I recently stumbled over the MagPi Essentials Camera. In chapter 7 "Flash photography using an LED" (p.41+), they show how to configure pin BCM17 to act as a flash for the official Raspberry Pi Camera. This totally works for me, but I usually don't take things for granted.

The device tree definition in dt-blob.dts is full of magic strings like FLASH_0_ENABLE that I cannot find anywhere in the git repository (except in binary form in the start*.elf).

Where can I find the definition or documentation to those strings? This is just out of curiosity if there are more unaccessible features lurking in the Pi that reveal the fact that it actually is based on a SoC intended for use in mobile phones.

1 Answer 1


Most of what you find that seems to a "secret sauce" function are probably protected from full documentation or modification by the Broadcom License

If you use a hex editor to page through the boot.elf file, you'll see many low level function names. If you know how to hand disassemble into ARM Op Codes, you'll find out what all these things do. However, it's possible... maybe even likely... that you'll get sued by Broadcom if you post the disassembled code with modifications to do something.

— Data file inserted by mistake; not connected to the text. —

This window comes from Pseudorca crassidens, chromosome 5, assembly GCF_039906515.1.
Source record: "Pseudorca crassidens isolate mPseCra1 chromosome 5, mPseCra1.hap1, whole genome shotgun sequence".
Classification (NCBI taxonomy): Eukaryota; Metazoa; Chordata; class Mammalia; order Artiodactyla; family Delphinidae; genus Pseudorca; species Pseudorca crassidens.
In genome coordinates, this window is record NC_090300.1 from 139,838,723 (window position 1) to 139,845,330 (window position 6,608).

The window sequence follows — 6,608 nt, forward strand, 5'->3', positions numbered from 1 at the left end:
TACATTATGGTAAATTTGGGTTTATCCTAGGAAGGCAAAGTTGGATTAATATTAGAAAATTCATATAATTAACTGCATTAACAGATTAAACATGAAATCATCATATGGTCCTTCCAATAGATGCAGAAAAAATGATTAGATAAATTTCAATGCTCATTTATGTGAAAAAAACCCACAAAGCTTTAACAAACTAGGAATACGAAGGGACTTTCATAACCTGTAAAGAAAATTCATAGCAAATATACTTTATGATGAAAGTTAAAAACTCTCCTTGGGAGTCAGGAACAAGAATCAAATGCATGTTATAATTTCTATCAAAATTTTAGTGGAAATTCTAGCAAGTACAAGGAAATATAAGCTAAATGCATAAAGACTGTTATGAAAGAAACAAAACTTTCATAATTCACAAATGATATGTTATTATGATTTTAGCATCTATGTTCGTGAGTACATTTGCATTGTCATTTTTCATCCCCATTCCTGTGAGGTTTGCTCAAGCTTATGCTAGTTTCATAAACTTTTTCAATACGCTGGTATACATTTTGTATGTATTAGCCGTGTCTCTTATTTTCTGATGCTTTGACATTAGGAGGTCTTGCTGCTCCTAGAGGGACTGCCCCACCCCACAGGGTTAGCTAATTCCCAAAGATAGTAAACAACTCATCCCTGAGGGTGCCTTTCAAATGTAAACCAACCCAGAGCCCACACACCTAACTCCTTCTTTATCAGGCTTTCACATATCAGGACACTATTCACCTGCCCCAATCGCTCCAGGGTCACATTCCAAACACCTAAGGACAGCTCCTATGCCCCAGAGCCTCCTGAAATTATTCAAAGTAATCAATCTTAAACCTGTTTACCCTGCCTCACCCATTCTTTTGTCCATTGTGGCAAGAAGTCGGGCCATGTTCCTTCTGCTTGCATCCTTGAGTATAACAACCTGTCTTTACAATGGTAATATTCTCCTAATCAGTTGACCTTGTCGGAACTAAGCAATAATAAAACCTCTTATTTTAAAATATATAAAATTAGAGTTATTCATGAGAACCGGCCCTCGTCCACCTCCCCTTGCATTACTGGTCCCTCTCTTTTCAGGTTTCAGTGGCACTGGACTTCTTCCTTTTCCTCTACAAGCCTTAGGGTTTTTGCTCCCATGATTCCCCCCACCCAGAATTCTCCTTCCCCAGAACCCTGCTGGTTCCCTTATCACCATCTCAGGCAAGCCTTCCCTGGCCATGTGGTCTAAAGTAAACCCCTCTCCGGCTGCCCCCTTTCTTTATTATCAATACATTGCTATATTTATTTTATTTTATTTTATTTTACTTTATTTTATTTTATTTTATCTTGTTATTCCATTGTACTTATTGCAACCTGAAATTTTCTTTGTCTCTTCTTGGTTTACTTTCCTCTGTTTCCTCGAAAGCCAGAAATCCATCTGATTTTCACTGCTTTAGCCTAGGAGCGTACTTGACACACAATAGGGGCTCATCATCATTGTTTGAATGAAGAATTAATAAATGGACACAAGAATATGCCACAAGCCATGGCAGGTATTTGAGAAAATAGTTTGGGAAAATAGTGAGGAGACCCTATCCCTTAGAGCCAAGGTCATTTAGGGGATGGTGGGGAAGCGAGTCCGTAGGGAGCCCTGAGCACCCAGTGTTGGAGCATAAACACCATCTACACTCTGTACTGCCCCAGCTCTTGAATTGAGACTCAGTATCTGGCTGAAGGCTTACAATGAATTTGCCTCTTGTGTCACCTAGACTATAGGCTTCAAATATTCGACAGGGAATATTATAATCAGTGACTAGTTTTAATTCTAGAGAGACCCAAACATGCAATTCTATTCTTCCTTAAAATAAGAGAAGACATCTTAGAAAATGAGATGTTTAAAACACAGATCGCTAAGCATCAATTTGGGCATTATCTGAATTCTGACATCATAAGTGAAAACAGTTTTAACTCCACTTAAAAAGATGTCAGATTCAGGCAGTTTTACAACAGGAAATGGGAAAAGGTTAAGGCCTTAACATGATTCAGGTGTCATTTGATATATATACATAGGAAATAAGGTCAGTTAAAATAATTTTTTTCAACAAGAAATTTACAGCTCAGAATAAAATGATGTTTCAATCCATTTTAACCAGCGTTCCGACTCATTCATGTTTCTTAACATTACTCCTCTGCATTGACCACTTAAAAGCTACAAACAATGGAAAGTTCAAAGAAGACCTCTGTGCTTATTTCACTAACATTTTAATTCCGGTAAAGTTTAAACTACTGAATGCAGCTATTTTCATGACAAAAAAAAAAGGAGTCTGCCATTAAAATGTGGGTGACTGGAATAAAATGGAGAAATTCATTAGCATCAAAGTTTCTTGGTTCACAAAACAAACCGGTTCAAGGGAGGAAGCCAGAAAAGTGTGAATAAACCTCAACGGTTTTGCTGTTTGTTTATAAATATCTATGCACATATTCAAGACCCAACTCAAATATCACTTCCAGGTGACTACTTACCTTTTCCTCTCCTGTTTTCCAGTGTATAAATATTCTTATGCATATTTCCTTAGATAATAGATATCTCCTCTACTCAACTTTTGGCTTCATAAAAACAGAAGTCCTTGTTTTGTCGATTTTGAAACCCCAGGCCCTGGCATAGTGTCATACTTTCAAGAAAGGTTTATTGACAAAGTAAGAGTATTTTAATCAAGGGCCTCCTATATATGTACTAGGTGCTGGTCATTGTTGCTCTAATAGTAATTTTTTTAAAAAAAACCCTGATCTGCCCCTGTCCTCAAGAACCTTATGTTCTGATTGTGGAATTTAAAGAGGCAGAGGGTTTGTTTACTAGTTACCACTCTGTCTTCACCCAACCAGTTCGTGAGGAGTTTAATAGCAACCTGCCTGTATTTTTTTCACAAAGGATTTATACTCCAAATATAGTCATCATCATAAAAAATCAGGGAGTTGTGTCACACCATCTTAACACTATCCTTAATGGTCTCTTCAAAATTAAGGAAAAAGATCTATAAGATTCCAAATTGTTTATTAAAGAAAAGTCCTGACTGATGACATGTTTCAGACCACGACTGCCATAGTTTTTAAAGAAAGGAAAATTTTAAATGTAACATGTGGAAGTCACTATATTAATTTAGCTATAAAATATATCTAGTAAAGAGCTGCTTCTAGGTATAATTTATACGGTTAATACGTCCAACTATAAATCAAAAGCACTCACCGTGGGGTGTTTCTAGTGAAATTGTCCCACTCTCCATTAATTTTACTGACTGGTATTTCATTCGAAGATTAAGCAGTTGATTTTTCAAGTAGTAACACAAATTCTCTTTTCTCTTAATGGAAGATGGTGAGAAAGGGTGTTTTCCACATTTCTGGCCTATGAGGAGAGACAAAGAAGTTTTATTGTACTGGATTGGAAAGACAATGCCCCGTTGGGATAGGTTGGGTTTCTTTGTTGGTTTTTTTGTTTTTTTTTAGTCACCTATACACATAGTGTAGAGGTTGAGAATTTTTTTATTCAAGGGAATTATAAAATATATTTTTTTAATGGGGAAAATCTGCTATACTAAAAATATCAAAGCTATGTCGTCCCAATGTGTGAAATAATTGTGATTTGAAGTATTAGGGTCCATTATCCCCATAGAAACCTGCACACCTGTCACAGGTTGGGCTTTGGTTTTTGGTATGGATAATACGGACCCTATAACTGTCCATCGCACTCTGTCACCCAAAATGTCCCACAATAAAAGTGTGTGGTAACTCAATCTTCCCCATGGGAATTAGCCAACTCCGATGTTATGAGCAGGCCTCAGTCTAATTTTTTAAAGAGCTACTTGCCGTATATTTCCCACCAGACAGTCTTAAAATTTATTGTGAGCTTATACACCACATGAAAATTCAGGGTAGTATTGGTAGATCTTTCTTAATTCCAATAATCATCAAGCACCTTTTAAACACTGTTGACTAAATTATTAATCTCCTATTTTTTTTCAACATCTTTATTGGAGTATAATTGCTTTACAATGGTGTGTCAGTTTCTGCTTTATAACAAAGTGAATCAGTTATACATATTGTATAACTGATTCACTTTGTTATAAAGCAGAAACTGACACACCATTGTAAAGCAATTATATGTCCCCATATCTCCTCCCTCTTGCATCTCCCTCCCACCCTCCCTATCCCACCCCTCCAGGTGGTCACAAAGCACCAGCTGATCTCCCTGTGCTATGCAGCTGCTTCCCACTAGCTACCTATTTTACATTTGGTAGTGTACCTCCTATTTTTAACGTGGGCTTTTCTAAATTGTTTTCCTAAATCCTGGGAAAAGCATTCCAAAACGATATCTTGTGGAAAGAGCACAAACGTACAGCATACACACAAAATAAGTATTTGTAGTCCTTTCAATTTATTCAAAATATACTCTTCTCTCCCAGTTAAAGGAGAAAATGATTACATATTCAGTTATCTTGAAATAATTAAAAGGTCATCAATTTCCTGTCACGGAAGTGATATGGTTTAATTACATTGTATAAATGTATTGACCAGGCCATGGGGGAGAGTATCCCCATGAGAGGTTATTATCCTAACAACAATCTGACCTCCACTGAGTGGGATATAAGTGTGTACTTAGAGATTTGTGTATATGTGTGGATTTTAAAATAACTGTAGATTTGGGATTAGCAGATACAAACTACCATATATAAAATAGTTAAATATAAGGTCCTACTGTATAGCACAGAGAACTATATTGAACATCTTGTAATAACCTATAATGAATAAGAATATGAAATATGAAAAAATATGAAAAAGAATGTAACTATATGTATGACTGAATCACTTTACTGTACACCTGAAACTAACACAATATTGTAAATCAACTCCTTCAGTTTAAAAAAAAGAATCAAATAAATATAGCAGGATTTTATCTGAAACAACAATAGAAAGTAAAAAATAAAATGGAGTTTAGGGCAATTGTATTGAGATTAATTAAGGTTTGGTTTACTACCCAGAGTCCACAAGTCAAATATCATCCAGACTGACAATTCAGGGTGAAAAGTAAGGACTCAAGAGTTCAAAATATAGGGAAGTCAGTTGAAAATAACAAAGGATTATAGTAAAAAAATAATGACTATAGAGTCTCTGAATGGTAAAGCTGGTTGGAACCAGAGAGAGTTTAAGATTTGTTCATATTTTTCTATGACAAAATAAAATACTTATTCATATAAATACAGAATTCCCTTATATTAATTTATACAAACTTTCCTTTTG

Alas, proprietary firmware is still a problem even in today's world of supposed "Open Standards".

The "system-on-chip" and "designed-for-something-else" isn't the secret sauce. Looking through some of the functions, you'll notice that many functions contain identifiers like rpi.function1 ... So, these subroutines were created specifically for the RPi. Maybe some were test routines, or something that was decided shouldn't be listed in the documentation... or some forgotten code for an early version... or... whatever.

The main idea is that while what rides on top of the firmware may be Open Source, the firmware is not free software.

  • "you'll get sued by Broadcom" - I dont think so. Reverse engineering is a very legal way to explore how things work.
    – Kozuch
    Commented May 21, 2018 at 19:35

Your Answer

By clicking “Post Your Answer”, you agree to our terms of service and acknowledge you have read our privacy policy.

Not the answer you're looking for? Browse other questions tagged or ask your own question.